The Emperor Penguin

Emperor penguins dive deeper than any other animal.  Most of their dives are between 100 and 200 m deep, but they can reach an astonishing depth of 550 - 560 m.  The penguin can remain submerged at such depths for around 15 - 18 minutes.  

The barometric pressure at such depths is extremely high. In a human, such pressures would restrict oxygen supplies to the brain and other organs, since the lungs' volume would be highly reduced. Also, such pressures would force nitrogen to dissolve in the blood, inducing a fatal situation.  So, how does the emperor penguin survive such a situation?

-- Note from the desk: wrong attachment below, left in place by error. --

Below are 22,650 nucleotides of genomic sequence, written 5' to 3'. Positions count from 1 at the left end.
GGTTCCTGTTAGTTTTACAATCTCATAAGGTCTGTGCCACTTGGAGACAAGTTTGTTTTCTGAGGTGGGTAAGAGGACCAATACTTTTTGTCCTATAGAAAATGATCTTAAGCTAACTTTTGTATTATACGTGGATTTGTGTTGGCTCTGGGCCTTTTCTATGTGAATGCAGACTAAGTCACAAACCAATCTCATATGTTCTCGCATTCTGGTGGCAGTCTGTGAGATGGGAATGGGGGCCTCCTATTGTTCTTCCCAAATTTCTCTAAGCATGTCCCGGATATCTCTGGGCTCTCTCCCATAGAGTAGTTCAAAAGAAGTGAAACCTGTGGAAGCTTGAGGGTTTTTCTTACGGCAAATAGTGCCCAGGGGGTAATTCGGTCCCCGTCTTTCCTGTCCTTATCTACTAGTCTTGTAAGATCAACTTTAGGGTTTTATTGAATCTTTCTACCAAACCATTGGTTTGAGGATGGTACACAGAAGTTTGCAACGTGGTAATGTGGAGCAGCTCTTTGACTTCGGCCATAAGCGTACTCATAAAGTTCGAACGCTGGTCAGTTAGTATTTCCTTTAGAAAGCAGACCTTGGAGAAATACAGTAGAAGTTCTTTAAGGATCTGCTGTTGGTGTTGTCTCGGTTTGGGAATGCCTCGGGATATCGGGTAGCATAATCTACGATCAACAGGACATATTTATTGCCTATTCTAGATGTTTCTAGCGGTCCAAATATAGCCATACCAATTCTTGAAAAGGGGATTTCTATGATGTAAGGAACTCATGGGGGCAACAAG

The emperor penguin has become adapted in four ways:
  1. It has an unusually structured  haemoglobin that allows it to function at low oxygen levels.
  2. It has an ability to reduce its metabolism, and shut down all but the most essential organs.
  3. It has solid bones to reduce physical damage to body tissue.
  4. It can reduce its heart beat to up to 5 beats per minute, hence conserving oxygen, and reduce the possibility of nitrogen dissolving in the blood.

Adapted from Focus magazine: Issue 226 March 2011